Russian stocks declined for the first time in five days as investors sought more details of OAO Gazprom’s $400 billion accord to supply gas to China.
The Micex Index (INDEXCF) fell 0.7 percent from yesterday’s three-month high to 1,430.54 by the close in Moscow. Gazprom slipped 1.2 percent to 144.78 rubles, paring its gain this month as investors anticipated the China deal to 12 percent.
Russia’s state-controled gas monopoly reached an agreement to supply fuel to China for 30 years after more than a decade of talks. While the precise terms of the contract signed with China National Petroleum Corp. in Shanghai yesterday weren’t published, the price of gas was “about $350” per 1,000 cubic meters, Economy Minister Alexei Ulyukayev said on Bloomberg TV.
“The market is taking a break from the rally on Chinese deals news,” Evgeny Loktyukhov, an analyst at OAO Promsvyazbank in Moscow, said by phone. “Gazprom saw a visible inflow of funds before the deal was signed, now we’re expecting the stock to drop 3-5 percent. Fundamentally, the news is positive as the deal diversifies Gazprom’s exports markets.”
President Vladimir Putin said he will ease the way for Ukraine’s May 25 presidential election by pulling back Russian troops from Ukraine’s border, though previous promises went unfulfilled. The latest pledge came as attacks by pro-Russian separatists resumed overnight in the Luhansk region with three assaults by about 30 gunmen on government forces, the Border Service said in a statement on its website.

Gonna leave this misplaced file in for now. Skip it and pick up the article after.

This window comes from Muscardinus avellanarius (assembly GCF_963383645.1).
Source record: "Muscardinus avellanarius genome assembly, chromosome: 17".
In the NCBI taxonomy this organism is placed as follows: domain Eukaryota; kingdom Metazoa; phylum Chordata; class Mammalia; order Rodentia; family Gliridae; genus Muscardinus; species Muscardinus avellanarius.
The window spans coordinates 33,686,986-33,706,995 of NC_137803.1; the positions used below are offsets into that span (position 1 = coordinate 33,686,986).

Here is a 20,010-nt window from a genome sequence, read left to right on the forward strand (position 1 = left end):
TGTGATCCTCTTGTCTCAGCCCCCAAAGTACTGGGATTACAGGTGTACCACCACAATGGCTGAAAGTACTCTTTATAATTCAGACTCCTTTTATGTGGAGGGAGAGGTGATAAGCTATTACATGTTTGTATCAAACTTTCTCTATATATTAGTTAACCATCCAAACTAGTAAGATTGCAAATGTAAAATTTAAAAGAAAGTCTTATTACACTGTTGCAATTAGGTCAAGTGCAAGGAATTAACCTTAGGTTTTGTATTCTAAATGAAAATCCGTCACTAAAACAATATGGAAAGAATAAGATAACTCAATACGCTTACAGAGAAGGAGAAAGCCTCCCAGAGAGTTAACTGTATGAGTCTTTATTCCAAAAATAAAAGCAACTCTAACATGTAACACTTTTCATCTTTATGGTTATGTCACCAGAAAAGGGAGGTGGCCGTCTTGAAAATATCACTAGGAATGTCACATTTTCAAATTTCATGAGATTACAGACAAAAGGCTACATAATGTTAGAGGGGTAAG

“Ukraine elections are approaching and geopolitical tension persists,” Loktyukhov said. Russia sees “big problems” with the election, Russian Foreign Ministry spokesman Alexander Lukashevich told reporters today in Moscow.
OAO Russian Grids jumped 6.6 percent to 49.9 kopeks. The company’s Siberian subsidiary may attract $5 billion from Chinese banks for its projects, Interfax reported, citing an unidentified person familiar with the talks. MRSK Siberia stock jumped as much as 42 percent and closed up 34 percent.
Polymetal International Plc tumbled 8.2 percent to 302.82 rubles, the lowest since Jan. 17. The company agreed to buy the Kyzyl gold project in Kazakhstan by paying $318.5 million in cash and issuing $300 million in new shares for the project.
Russia’s benchmark index trades at 5.2 times estimated 12-month earnings, the cheapest valuation among 21 emerging markets tracked by Bloomberg. Gazprom is trading at three times estimated earnings.
While Russian stocks deserve a “steep valuation discount” due to geopolitical risks, Franklin Templeton remains interested in “select” Russian and Ukrainian companies in the long-term, Mark Mobius, executive chairman of Templeton Emerging Markets Group, said in a blog post.
“Russian equities have often presented themselves as potential bargains during various stressful points in time,” he said. “In our view, this is true even more so today.”
To contact the editors responsible for this story: Wojciech Moskwa at firstname.lastname@example.org Alex Nicholson, Chris Kirkham